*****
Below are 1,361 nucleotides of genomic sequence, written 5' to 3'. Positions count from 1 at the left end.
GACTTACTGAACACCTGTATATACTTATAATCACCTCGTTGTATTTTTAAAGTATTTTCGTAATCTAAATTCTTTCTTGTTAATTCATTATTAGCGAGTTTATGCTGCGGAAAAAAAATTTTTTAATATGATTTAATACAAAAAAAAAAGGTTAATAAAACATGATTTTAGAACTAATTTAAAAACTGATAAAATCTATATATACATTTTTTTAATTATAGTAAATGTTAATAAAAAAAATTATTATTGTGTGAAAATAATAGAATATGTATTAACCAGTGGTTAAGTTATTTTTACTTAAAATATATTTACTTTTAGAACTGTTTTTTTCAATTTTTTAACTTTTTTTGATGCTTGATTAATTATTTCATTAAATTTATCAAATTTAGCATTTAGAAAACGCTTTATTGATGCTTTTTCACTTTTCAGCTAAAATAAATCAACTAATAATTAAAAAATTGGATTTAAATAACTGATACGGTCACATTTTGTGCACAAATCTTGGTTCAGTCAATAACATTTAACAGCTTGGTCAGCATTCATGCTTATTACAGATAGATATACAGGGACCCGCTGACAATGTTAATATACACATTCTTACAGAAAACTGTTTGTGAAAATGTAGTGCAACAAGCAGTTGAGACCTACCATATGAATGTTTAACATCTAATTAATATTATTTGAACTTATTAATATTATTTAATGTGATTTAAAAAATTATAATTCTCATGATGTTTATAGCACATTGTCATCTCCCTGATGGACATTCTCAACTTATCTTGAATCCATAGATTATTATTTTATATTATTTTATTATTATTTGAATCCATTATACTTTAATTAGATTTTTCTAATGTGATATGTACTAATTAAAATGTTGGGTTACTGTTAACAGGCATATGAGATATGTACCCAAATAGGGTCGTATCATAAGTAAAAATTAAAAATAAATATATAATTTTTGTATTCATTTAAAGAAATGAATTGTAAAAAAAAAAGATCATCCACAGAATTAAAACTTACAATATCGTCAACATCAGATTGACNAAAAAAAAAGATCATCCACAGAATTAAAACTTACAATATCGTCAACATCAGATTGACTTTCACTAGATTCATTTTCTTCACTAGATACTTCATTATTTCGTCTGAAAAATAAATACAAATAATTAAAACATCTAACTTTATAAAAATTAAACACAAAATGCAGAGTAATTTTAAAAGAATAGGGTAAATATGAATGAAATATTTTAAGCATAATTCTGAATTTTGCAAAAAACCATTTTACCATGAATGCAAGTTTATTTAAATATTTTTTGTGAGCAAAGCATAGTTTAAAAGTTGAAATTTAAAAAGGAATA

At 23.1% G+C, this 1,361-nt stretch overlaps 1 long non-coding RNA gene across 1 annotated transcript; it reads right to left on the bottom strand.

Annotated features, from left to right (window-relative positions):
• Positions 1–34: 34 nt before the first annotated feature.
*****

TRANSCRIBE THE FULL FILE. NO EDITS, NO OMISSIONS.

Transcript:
Below are 1,361 nucleotides of genomic sequence, written 5' to 3'. Positions count from 1 at the left end.
GACTTACTGAACACCTGTATATACTTATAATCACCTCGTTGTATTTTTAAAGTATTTTCGTAATCTAAATTCTTTCTTGTTAATTCATTATTAGCGAGTTTATGCTGCGGAAAAAAAATTTTTTAATATGATTTAATACAAAAAAAAAAGGTTAATAAAACATGATTTTAGAACTAATTTAAAAACTGATAAAATCTATATATACATTTTTTTAATTATAGTAAATGTTAATAAAAAAAATTATTATTGTGTGAAAATAATAGAATATGTATTAACCAGTGGTTAAGTTATTTTTACTTAAAATATATTTACTTTTAGAACTGTTTTTTTCAATTTTTTAACTTTTTTTGATGCTTGATTAATTATTTCATTAAATTTATCAAATTTAGCATTTAGAAAACGCTTTATTGATGCTTTTTCACTTTTCAGCTAAAATAAATCAACTAATAATTAAAAAATTGGATTTAAATAACTGATACGGTCACATTTTGTGCACAAATCTTGGTTCAGTCAATAACATTTAACAGCTTGGTCAGCATTCATGCTTATTACAGATAGATATACAGGGACCCGCTGACAATGTTAATATACACATTCTTACAGAAAACTGTTTGTGAAAATGTAGTGCAACAAGCAGTTGAGACCTACCATATGAATGTTTAACATCTAATTAATATTATTTGAACTTATTAATATTATTTAATGTGATTTAAAAAATTATAATTCTCATGATGTTTATAGCACATTGTCATCTCCCTGATGGACATTCTCAACTTATCTTGAATCCATAGATTATTATTTTATATTATTTTATTATTATTTGAATCCATTATACTTTAATTAGATTTTTCTAATGTGATATGTACTAATTAAAATGTTGGGTTACTGTTAACAGGCATATGAGATATGTACCCAAATAGGGTCGTATCATAAGTAAAAATTAAAAATAAATATATAATTTTTGTATTCATTTAAAGAAATGAATTGTAAAAAAAAAAGATCATCCACAGAATTAAAACTTACAATATCGTCAACATCAGATTGACNAAAAAAAAAGATCATCCACAGAATTAAAACTTACAATATCGTCAACATCAGATTGACTTTCACTAGATTCATTTTCTTCACTAGATACTTCATTATTTCGTCTGAAAAATAAATACAAATAATTAAAACATCTAACTTTATAAAAATTAAACACAAAATGCAGAGTAATTTTAAAAGAATAGGGTAAATATGAATGAAATATTTTAAGCATAATTCTGAATTTTGCAAAAAACCATTTTACCATGAATGCAAGTTTATTTAAATATTTTTTGTGAGCAAAGCATAGTTTAAAAGTTGAAATTTAAAAAGGAATA

At 23.1% G+C, this 1,361-nt stretch overlaps 1 long non-coding RNA gene across 1 annotated transcript; it reads right to left on the bottom strand.

Annotated features, from left to right (window-relative positions):
• Positions 1–34: 34 nt before the first annotated feature.